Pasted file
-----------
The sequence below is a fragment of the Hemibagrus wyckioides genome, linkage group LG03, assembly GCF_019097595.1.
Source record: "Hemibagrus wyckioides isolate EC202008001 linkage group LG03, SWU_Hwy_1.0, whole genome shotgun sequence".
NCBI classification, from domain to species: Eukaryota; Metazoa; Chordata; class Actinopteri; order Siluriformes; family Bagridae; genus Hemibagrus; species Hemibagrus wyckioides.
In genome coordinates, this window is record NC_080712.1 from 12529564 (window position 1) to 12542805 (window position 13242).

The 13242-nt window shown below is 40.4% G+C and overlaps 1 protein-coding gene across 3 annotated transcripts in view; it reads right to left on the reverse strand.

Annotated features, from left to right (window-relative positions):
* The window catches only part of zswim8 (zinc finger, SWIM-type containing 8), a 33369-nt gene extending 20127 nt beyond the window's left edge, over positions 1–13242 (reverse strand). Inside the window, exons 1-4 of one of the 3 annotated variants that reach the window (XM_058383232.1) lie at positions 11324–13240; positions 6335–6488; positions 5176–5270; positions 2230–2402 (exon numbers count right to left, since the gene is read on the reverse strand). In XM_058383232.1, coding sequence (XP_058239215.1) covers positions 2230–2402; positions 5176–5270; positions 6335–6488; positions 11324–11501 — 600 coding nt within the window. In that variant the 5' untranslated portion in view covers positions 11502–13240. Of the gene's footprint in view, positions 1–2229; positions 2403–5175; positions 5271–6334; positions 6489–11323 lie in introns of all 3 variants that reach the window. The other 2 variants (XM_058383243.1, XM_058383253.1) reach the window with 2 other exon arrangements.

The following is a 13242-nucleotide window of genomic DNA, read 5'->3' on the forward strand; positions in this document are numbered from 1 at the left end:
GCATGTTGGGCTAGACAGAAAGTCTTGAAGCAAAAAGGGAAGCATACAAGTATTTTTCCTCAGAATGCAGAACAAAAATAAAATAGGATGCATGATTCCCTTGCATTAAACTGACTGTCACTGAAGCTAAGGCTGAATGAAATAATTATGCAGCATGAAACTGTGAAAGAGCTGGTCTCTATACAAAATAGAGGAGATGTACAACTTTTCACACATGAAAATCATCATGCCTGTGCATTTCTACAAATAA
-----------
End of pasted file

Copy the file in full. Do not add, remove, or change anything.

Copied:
The sequence below is a fragment of the Hemibagrus wyckioides genome, linkage group LG03, assembly GCF_019097595.1.
Source record: "Hemibagrus wyckioides isolate EC202008001 linkage group LG03, SWU_Hwy_1.0, whole genome shotgun sequence".
NCBI classification, from domain to species: Eukaryota; Metazoa; Chordata; class Actinopteri; order Siluriformes; family Bagridae; genus Hemibagrus; species Hemibagrus wyckioides.
In genome coordinates, this window is record NC_080712.1 from 12529564 (window position 1) to 12542805 (window position 13242).

The 13242-nt window shown below is 40.4% G+C and overlaps 1 protein-coding gene across 3 annotated transcripts in view; it reads right to left on the reverse strand.

Annotated features, from left to right (window-relative positions):
* The window catches only part of zswim8 (zinc finger, SWIM-type containing 8), a 33369-nt gene extending 20127 nt beyond the window's left edge, over positions 1–13242 (reverse strand). Inside the window, exons 1-4 of one of the 3 annotated variants that reach the window (XM_058383232.1) lie at positions 11324–13240; positions 6335–6488; positions 5176–5270; positions 2230–2402 (exon numbers count right to left, since the gene is read on the reverse strand). In XM_058383232.1, coding sequence (XP_058239215.1) covers positions 2230–2402; positions 5176–5270; positions 6335–6488; positions 11324–11501 — 600 coding nt within the window. In that variant the 5' untranslated portion in view covers positions 11502–13240. Of the gene's footprint in view, positions 1–2229; positions 2403–5175; positions 5271–6334; positions 6489–11323 lie in introns of all 3 variants that reach the window. The other 2 variants (XM_058383243.1, XM_058383253.1) reach the window with 2 other exon arrangements.

The following is a 13242-nucleotide window of genomic DNA, read 5'->3' on the forward strand; positions in this document are numbered from 1 at the left end:
GCATGTTGGGCTAGACAGAAAGTCTTGAAGCAAAAAGGGAAGCATACAAGTATTTTTCCTCAGAATGCAGAACAAAAATAAAATAGGATGCATGATTCCCTTGCATTAAACTGACTGTCACTGAAGCTAAGGCTGAATGAAATAATTATGCAGCATGAAACTGTGAAAGAGCTGGTCTCTATACAAAATAGAGGAGATGTACAACTTTTCACACATGAAAATCATCATGCCTGTGCATTTCTACAAATAA